Sam Gonzales represents what Winters High School is all about.
The senior infielder grew up in this rural town in Yolo County, where farmers, retired scientists and small-shop owners attend games for the fresh air and the view of their beloved Warriors racing around the bases.
Gonzales is an honors student who has been equally fierce in play, having roped nine triples this season to go with 17 stolen bases and a hefty .468 batting average. His toughest teacher? That would be his mother, Polita.
She teaches AP Spanish at Winters. And where does Sam sit come class time?
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"In the front row!" he said this week, laughing. "I can't get away. No slacking allowed."
He continued, "My parents grew up here. I love growing up here. The great thing about living in a small town is everyone knows you. You do well, and they know, and they let you know about it. You don't do well, and they know. We want to do well."
The Warriors have done exceptionally well. At 22-1, Winters is in the midst of perhaps its finest season, which is saying something since baseball has been played here for 70 years. The championship pennants that hang on the infield fence include the 1924 team. Remember them? And they're running out of room on that fence and in the trophy case for all the CIF Northern Section accolades.
Coach Jeff Ingles has led the team to 13 of those section banners in 19 title-game appearances, having won the last two and bearing down on another. Ingles anchors the program, the constant voice and presence who uses positive reinforcement as a motivator.
He was a four-sport athlete at the school, graduating in 1980. Eight years later, he became the varsity baseball coach, and he hasn't left the third-base coaching box since.
He won a section title his first season and is leading his 30th playoff team and inching closer to his 20th league championship. He has won 565 games.
"Best team we've had, and we've had some great ones," Ingles said. "I'm proud of these kids. They play the game the right way."
Ingles said two things stand out beyond any pitching totals or batting averages.
"We have a 3.5 team GPA," Ingles said. "They're good students and good players. The most amazing thing is we don't have a single player (on the 15-man roster) who comes from a broken home. That's unheard of these days – anywhere. It may be the only time it's happened here, but it shows we have some great families and parents who make it work, and we're a close group."
Ingles is a product of a broken home, raised by a single mother. He didn't get to meet his father until the 1970s, "when my name was in the paper for what I was doing in sports here," Ingles said.
"Mom was married three times," Ingles added. "I think that's why I never got married. I threw myself into this instead, and it's been quite a ride.
"Winters baseball is who and what I am."
He has no children, but he has two dogs that hustle across the outfield after each home game. Another staple of the local field can be seen high above the left-field line, where spectators camp out in lawn chairs on the roofs of houses. Sometimes they catch foul balls. Or they watch as one clears the outfield fence.
Richard Crum is a regular behind the backstop. A retired grape researcher at UC Davis who "put four kids through college from all the firewood I cut and sold around here."
"This never gets old, watching these kids play the right way, and there isn't a better coach than Jeff Ingles," Crum said. "Great discipline, great teams. They've made the town proud."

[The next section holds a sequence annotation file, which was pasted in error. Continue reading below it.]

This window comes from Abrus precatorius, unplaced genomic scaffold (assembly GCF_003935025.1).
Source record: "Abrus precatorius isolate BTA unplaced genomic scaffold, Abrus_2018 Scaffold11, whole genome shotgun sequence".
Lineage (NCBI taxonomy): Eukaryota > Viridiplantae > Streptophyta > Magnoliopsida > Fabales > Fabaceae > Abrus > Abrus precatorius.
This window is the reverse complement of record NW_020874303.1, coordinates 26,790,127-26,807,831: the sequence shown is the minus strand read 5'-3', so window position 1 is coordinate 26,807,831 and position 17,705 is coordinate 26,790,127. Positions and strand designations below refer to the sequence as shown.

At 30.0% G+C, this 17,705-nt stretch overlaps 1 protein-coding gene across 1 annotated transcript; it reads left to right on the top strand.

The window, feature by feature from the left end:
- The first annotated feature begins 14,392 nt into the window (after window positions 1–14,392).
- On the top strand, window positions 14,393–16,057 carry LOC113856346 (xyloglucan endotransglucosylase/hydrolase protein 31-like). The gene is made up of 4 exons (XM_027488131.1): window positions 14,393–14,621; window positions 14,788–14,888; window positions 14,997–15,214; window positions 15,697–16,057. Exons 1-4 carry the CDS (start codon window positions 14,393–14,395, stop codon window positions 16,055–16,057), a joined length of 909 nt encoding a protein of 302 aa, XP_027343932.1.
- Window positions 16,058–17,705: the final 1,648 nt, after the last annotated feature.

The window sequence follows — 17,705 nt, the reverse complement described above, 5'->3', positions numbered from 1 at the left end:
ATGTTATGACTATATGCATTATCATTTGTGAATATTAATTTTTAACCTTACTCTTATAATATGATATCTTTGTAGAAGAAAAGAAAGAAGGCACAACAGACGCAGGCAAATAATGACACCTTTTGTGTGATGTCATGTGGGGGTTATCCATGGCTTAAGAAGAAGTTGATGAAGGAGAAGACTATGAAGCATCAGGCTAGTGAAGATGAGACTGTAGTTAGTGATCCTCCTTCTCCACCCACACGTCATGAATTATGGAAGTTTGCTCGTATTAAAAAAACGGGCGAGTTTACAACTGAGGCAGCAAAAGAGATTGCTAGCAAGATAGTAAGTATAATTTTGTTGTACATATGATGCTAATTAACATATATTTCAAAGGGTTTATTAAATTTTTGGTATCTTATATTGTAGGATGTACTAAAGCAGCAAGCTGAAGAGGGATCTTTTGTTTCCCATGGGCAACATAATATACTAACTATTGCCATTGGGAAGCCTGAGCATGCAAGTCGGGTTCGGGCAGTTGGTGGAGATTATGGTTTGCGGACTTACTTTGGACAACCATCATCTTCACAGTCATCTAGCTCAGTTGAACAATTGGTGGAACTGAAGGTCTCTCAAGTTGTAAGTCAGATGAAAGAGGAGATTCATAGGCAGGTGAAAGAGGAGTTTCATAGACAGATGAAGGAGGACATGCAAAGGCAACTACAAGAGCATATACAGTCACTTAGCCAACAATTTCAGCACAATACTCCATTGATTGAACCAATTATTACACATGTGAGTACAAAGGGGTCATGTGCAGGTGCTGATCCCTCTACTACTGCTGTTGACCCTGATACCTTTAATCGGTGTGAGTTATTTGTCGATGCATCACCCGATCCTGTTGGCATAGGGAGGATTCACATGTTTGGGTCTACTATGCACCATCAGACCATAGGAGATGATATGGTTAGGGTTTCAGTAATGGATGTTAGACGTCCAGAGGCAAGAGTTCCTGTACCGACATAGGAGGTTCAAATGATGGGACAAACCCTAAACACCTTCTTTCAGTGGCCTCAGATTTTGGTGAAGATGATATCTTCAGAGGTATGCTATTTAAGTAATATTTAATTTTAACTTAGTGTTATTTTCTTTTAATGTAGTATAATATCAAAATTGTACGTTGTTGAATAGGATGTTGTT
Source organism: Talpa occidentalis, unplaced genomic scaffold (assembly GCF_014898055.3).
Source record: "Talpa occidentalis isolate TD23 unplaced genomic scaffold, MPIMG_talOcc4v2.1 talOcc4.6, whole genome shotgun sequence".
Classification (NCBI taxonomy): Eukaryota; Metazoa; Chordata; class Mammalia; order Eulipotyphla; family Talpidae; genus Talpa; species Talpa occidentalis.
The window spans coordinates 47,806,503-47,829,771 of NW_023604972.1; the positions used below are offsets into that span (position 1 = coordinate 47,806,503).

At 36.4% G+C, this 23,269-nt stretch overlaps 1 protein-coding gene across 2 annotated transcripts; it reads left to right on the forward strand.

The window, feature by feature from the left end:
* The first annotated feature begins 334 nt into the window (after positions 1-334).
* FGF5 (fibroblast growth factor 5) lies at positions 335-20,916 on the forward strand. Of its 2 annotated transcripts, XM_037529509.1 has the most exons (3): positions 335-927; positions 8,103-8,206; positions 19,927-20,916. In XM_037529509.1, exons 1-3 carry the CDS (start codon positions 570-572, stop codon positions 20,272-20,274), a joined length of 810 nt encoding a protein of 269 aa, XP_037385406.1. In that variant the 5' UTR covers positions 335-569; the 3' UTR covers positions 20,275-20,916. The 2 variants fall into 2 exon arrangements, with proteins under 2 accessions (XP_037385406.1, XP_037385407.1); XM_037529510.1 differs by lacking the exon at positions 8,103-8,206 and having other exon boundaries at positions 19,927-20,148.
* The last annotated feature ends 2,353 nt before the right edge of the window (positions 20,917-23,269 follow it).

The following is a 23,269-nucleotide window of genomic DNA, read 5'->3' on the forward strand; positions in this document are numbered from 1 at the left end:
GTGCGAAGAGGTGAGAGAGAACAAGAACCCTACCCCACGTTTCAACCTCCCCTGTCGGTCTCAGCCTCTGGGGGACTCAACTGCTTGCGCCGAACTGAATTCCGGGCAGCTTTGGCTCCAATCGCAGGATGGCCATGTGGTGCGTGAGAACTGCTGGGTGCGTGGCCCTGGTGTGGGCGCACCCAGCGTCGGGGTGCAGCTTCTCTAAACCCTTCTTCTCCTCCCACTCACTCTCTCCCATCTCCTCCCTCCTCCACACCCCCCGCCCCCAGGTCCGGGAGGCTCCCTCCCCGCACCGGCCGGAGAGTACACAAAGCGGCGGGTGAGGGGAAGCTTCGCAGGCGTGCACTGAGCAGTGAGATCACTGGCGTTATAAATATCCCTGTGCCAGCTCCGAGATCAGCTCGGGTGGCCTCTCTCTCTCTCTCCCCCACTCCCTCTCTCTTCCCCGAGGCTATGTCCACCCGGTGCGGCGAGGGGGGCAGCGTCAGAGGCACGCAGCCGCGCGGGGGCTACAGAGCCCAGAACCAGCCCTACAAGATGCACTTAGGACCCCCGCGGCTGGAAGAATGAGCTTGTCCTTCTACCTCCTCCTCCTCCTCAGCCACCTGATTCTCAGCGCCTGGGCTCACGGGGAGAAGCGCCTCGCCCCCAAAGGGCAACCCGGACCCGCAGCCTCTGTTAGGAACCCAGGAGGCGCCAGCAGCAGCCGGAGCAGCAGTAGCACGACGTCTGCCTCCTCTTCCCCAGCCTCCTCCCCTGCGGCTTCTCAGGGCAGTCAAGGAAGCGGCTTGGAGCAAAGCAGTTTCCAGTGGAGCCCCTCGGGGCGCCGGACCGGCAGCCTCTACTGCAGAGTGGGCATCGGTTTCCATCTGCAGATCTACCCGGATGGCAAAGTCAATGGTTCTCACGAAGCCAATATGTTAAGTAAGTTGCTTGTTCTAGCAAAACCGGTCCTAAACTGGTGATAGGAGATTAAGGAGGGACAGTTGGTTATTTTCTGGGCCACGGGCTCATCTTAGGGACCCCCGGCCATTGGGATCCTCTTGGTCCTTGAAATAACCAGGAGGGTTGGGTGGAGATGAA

Crum played for Winters in the 1960s under Hugh Randolph, who coached in the 1950s and '60s. The field bears his name. Among his great players: Rich Chiles, a first-round pick of the Houston Astros in 1968; Byron Randolph, who tossed a state-record four consecutive no-hitters for Winters in 1963 and logged time in the minors; and Spider Thomas, a power pitcher who reached Triple A and became one of the region's most successful high school basketball coaches at Kennedy in the 1980s and '90s.
Winters has an enrollment of 437 students, and it doesn't just pick on teams its own size. The Warriors take on all comers, fearing no challenge.
The Warriors are ranked No. 9 by The Bee, the highest for the program since the 1960s. They beat area power Christian Brothers 3-2 and larger-school Pioneer of Woodland 7-2 and 16-0. Against schools of comparable size, the Warriors have not been tested, including a 10-0 rout of longtime Northern Section power Sutter on Wednesday.
On Friday, senior Anthony Carrion pitched a perfect game in Winters' 13-0 win over visiting Pierce. The game was called after the fifth inning because of the mercy rule.
Laguna Creek, ranked 15th by The Bee, recently called to schedule a game with Winters for next week. Ingles gladly accepted.
Winters' only loss was to Liberty Ranch of Galt, 11-8.
The growth of the town is evident with bulldozers working over fields behind the baseball diamond. New houses are coming. The population is 7,144, up from 2,500 in the 1970s. The beauty of a small town, Ingles said, is he can take a peek at future teams. He regularly attends Little League games, standing as something of a reluctant celebrity. He offers insight and clinics on how the Warriors play. The kids live to be Warriors.
"We're all home-grown here," Ingles said. "Those Little League kids will all wind up here. I love that."
The team batting average is .345. Anthony Carrion is hitting .354, Daniel Carrion .393, Brandon Gomez .348, Jacob Roberts .373 and Ruben Valencia .371.
Gomez, a sophomore, is 8-0 with an 0.32 ERA. Anthony Carrion is 4-0 with a 1.41 ERA and Daniel Carrion is 3-0 with a 0.58 ERA. Roberts is 4-1 with an 0.86 ERA.
"We're hitting well, pitching, playing great defense," said Gonzales, a team captain. "And we have a great coach who is super knowledgeable and teaches us how to play the right way."